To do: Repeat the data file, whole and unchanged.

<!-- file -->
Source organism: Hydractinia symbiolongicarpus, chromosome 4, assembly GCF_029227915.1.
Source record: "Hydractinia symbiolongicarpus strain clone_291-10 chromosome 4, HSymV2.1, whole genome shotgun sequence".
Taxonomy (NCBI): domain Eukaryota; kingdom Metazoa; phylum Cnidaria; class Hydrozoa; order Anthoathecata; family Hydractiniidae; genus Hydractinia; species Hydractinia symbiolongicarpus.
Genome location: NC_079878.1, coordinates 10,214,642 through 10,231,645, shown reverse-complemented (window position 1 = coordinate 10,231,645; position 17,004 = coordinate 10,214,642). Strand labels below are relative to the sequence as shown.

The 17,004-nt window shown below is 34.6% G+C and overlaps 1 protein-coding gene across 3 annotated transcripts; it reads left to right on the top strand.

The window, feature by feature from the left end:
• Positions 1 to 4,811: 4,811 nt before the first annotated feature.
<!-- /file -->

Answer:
Source organism: Hydractinia symbiolongicarpus, chromosome 4, assembly GCF_029227915.1.
Source record: "Hydractinia symbiolongicarpus strain clone_291-10 chromosome 4, HSymV2.1, whole genome shotgun sequence".
Taxonomy (NCBI): domain Eukaryota; kingdom Metazoa; phylum Cnidaria; class Hydrozoa; order Anthoathecata; family Hydractiniidae; genus Hydractinia; species Hydractinia symbiolongicarpus.
Genome location: NC_079878.1, coordinates 10,214,642 through 10,231,645, shown reverse-complemented (window position 1 = coordinate 10,231,645; position 17,004 = coordinate 10,214,642). Strand labels below are relative to the sequence as shown.

The 17,004-nt window shown below is 34.6% G+C and overlaps 1 protein-coding gene across 3 annotated transcripts; it reads left to right on the top strand.

The window, feature by feature from the left end:
• Positions 1 to 4,811: 4,811 nt before the first annotated feature.